What’s our beef?
By autumn 2022 people living in South Wales will be £1 billion poorer, but will have fifteen extra miles of glistening new tarmac around Newport for their troubles. While the economics of the M4 Relief Road have been widely debated – Professor Cole’s £380 million blue route anyone? – there are some very immediate factors in play for the area’s ancient woodland.
The Trust’s recent analysis of the black route, the Welsh government’s chosen option, reveals that five areas of ancient woodland are set to be damaged or destroyed. Furthermore much of the woodland planted in the wake of the M4’s original construction is set to be devastated alongside it.
Like many infrastructure proposals, the advocates of the scheme are at pains to point out how it takes in to account the natural environment as well as compensates for the damage it will cause. While this may be true, the facts are stark, five ancient woods and significant parts of the Gwent Levels (including four nationally important Sites of Special Scientific Interest and two Special Areas of Conservation) will be significantly worse off. This is not low impact road building.
What should happen?
While not opposed to all new road building – we use and need them – what has been put forward by the Welsh Government is simply not acceptable on environmental grounds.
Thousands of the Trust’s supporters in Wales have taken the time to respond to consultations and lobby politicians to come up with a better solution. The CALM (Campaign Against the Levels Motorway) alliance has also done a sterling job of raising the wider conservation concerns. At the Trust we have three key asks of those behind the M4 proposals:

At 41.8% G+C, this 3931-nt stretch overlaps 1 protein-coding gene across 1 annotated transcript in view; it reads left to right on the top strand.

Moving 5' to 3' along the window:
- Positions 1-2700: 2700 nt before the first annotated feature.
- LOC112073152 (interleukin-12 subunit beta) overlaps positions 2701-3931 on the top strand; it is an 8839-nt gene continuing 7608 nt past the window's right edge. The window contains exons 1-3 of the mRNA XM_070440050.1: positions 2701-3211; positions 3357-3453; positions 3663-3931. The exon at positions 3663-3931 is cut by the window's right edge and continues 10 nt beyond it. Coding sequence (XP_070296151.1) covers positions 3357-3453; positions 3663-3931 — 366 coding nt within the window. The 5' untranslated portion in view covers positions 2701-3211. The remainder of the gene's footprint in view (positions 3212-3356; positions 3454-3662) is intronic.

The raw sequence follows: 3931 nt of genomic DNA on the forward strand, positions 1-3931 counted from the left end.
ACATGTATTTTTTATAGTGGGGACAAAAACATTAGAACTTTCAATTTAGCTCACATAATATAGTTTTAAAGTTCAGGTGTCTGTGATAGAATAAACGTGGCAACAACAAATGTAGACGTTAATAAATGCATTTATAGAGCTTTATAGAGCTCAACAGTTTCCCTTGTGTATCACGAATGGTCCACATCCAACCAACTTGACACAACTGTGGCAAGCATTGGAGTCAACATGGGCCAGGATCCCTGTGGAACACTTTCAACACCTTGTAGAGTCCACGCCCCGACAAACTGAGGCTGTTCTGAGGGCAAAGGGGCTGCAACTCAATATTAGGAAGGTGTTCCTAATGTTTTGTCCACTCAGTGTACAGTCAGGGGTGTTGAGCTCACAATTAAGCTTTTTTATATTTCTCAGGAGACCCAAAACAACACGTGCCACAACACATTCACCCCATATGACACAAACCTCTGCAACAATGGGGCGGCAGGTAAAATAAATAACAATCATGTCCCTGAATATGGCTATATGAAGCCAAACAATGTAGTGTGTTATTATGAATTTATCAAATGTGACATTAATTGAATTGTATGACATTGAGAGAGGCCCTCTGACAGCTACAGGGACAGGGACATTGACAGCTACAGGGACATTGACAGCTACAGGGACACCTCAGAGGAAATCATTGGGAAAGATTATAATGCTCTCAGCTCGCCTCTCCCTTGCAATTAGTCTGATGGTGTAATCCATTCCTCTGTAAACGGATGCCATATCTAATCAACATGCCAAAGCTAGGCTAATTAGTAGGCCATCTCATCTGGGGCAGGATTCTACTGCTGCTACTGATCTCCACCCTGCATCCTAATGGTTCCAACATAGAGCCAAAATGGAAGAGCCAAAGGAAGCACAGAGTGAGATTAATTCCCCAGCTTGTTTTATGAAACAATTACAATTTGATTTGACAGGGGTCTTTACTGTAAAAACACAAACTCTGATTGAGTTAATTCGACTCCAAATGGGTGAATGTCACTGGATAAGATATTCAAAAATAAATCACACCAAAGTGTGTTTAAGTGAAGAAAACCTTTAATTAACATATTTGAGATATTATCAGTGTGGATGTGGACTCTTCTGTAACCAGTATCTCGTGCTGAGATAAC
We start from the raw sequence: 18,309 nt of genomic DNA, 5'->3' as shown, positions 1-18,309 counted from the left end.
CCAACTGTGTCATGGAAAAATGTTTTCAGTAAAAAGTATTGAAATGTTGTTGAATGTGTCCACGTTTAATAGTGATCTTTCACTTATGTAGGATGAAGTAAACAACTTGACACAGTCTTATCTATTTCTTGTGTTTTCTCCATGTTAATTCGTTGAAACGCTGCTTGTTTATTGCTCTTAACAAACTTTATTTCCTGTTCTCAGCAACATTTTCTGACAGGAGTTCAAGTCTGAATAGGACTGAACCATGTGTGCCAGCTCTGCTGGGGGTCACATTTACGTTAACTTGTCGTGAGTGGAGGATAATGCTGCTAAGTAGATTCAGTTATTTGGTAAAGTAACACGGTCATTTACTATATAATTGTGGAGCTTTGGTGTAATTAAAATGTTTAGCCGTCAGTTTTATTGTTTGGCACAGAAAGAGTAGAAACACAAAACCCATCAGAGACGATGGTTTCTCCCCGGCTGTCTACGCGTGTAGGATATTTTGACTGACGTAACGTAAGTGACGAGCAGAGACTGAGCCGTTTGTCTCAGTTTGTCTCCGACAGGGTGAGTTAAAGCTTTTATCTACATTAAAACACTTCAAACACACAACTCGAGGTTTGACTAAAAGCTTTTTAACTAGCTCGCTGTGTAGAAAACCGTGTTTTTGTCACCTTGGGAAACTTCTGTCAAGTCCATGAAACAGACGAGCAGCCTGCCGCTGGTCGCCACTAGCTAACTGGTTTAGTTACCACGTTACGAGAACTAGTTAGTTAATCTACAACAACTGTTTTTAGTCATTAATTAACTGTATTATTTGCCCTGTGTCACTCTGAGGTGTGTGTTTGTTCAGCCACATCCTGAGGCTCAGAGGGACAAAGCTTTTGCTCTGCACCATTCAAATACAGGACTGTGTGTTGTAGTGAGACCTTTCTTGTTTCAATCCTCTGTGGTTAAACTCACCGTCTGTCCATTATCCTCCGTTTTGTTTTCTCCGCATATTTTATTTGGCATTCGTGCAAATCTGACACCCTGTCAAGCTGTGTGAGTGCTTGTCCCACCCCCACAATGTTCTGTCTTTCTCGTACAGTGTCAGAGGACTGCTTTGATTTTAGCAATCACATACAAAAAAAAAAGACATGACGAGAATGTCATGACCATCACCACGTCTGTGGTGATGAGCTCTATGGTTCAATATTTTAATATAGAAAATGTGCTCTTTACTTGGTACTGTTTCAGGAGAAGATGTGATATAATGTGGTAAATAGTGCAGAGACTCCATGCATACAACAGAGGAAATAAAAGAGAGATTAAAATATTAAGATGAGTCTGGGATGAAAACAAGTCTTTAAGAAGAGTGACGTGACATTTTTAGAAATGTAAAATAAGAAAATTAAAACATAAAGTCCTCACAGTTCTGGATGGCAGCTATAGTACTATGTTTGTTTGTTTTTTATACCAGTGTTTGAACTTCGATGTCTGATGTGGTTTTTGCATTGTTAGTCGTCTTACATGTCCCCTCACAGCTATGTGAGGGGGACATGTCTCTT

- If you believe congestion relief is needed, come up with a scheme that doesn’t destroy irreplaceable habitats. £1 billion of taxpayers’ money should not result in a scheme with devastating environmental outcomes
- If you are building near an ancient wood, buffer it properly. This means sizable, bespoke planting or open spaces that keep the noise, air and light pollution far away
- If your proposal goes near woodland planted to compensate for previous road building, do not destroy it. Find a way to protect and even enhance what will be an important green linear corridor
The latest consultation has now closed and we’ll keep everyone updated as and when we receive any response from the Welsh Government. We plan to ask for a meeting with those leading on this scheme to discuss our concerns and request solutions. We know there are a lot of people out there who are concerned about this scheme, we just need to ensure we make this count.